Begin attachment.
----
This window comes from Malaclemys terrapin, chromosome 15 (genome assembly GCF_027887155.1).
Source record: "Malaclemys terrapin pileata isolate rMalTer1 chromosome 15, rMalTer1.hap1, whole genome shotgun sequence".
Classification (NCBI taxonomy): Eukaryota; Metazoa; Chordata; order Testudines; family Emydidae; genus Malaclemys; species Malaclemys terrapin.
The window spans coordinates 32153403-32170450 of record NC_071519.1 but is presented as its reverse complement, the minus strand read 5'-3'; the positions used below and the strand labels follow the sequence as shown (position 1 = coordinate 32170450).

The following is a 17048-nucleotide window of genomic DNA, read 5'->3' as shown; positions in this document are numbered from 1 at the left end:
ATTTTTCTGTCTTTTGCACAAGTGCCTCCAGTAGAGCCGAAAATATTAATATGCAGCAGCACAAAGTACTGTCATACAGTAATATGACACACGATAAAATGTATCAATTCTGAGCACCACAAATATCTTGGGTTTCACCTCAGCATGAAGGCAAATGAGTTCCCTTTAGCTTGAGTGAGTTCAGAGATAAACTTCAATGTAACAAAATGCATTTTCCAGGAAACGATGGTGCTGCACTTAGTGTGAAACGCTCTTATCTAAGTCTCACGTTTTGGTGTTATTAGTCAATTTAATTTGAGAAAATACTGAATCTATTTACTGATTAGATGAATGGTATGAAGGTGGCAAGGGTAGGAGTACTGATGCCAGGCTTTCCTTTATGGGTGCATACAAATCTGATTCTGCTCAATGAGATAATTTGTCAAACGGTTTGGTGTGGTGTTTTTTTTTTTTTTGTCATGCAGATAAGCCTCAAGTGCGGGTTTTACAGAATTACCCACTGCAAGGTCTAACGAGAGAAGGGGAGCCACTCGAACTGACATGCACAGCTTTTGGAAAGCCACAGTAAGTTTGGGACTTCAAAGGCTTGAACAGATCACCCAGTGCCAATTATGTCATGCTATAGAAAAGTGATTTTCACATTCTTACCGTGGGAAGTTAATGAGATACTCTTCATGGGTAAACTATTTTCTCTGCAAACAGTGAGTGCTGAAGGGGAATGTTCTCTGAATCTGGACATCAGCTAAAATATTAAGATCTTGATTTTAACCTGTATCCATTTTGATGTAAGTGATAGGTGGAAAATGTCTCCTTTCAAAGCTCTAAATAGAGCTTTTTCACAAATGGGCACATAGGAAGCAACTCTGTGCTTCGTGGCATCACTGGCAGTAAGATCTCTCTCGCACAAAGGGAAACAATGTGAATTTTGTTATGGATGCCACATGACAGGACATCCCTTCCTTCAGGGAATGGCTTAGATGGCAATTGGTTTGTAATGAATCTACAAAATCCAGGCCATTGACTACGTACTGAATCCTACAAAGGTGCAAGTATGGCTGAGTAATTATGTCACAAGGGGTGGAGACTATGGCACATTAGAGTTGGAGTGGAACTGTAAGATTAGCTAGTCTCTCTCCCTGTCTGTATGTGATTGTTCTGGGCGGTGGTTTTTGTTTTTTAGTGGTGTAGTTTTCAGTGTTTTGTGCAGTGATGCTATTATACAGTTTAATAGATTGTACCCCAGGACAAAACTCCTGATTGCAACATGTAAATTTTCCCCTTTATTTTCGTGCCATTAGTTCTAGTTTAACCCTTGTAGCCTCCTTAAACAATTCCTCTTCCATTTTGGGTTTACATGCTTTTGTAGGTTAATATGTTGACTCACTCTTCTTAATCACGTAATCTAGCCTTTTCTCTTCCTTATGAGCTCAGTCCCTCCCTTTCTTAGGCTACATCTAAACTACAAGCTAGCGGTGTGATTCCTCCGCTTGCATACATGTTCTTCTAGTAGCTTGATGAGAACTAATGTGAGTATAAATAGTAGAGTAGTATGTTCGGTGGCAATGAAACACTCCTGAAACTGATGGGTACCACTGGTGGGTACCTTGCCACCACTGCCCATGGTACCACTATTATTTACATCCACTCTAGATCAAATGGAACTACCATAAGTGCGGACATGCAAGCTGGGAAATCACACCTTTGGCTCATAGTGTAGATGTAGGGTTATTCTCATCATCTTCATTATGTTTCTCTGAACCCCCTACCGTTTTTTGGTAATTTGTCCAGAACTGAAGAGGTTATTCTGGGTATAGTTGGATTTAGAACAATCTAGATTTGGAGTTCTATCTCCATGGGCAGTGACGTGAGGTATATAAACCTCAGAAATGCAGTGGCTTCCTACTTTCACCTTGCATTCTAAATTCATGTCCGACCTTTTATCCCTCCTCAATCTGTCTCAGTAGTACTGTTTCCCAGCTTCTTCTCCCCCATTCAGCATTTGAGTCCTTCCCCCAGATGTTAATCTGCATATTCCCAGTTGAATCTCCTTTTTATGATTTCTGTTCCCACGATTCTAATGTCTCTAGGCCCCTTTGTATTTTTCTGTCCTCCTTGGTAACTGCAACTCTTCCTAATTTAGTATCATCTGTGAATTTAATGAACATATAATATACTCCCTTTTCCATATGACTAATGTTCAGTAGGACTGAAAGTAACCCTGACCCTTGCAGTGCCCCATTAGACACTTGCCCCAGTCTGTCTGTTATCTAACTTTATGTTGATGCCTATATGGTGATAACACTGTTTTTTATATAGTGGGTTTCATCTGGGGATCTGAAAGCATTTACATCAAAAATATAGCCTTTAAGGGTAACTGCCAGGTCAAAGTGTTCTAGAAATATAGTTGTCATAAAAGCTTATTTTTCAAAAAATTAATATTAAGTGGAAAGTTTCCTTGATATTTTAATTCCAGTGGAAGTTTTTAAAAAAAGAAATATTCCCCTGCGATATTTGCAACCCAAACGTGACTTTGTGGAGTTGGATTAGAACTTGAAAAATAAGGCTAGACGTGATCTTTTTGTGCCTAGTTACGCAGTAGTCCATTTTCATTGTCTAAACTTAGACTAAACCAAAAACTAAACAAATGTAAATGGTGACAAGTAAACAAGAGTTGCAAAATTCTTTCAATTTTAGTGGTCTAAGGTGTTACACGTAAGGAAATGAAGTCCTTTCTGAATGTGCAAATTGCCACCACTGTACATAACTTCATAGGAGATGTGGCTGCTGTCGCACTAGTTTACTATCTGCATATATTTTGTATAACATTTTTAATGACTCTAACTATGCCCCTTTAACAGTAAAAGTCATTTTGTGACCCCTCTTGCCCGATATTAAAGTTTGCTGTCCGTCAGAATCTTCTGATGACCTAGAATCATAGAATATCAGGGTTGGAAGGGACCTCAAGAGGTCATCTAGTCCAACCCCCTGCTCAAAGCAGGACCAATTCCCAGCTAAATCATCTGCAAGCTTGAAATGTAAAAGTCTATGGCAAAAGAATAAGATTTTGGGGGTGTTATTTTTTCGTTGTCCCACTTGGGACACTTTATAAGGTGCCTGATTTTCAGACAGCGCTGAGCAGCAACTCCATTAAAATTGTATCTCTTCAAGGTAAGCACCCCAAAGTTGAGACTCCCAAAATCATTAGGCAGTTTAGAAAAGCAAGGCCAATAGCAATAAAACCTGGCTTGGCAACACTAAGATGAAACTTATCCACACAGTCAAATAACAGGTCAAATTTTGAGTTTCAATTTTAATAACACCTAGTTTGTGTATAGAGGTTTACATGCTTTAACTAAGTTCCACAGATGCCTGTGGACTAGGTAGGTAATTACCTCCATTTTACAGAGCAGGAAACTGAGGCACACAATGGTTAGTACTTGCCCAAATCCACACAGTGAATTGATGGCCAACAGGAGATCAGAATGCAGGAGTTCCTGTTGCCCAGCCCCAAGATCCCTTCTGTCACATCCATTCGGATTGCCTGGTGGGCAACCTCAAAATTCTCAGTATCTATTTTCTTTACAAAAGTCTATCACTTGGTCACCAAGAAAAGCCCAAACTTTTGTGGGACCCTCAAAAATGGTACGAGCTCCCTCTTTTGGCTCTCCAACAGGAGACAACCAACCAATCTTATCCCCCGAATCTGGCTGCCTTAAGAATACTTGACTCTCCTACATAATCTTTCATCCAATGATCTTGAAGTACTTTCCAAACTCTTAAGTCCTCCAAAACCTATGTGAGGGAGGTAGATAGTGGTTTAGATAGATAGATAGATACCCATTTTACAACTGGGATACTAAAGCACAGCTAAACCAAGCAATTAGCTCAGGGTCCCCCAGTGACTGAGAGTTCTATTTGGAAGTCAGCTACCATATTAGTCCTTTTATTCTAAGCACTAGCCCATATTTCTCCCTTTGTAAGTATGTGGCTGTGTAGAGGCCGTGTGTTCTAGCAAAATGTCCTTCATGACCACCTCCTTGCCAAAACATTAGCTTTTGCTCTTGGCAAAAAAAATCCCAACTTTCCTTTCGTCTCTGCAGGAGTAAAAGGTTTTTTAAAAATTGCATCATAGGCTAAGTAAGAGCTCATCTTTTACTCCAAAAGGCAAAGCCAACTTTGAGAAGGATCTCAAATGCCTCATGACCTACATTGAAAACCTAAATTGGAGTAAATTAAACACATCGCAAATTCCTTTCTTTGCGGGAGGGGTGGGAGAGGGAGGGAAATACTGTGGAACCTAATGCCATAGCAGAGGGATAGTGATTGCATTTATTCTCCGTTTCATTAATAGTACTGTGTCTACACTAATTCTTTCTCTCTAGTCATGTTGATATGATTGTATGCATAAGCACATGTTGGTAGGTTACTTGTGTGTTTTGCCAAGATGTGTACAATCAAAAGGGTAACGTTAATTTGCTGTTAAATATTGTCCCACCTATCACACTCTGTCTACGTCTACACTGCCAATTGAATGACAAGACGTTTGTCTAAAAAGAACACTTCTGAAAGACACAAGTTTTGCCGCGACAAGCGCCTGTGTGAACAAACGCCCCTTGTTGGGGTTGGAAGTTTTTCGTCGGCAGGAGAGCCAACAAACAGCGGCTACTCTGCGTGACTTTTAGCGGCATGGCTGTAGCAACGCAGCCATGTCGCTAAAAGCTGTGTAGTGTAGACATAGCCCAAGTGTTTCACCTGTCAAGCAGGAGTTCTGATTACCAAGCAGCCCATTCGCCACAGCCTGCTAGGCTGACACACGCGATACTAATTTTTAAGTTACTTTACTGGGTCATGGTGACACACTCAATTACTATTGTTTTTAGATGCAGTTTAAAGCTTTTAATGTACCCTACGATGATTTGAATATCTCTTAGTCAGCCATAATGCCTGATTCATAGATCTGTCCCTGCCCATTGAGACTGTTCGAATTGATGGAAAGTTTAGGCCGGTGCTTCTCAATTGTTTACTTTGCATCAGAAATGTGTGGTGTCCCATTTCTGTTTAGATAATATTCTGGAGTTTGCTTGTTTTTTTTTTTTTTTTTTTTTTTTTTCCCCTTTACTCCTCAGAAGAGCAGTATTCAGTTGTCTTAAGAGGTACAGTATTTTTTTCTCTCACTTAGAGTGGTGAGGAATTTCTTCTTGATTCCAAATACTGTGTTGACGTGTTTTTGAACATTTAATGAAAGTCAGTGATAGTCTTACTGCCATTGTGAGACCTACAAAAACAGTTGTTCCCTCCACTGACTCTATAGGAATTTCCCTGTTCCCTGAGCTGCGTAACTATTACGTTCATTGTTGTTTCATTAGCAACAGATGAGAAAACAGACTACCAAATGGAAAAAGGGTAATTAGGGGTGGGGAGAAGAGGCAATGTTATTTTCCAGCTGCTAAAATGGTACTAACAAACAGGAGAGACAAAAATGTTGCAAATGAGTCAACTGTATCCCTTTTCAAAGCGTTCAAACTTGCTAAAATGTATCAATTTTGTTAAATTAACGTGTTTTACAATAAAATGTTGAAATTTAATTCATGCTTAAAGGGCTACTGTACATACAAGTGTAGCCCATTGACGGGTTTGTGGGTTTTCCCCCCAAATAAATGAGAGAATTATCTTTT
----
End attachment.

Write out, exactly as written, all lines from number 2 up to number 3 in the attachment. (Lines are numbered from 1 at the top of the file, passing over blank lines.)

Source record: "Malaclemys terrapin pileata isolate rMalTer1 chromosome 15, rMalTer1.hap1, whole genome shotgun sequence".
Classification (NCBI taxonomy): Eukaryota; Metazoa; Chordata; order Testudines; family Emydidae; genus Malaclemys; species Malaclemys terrapin.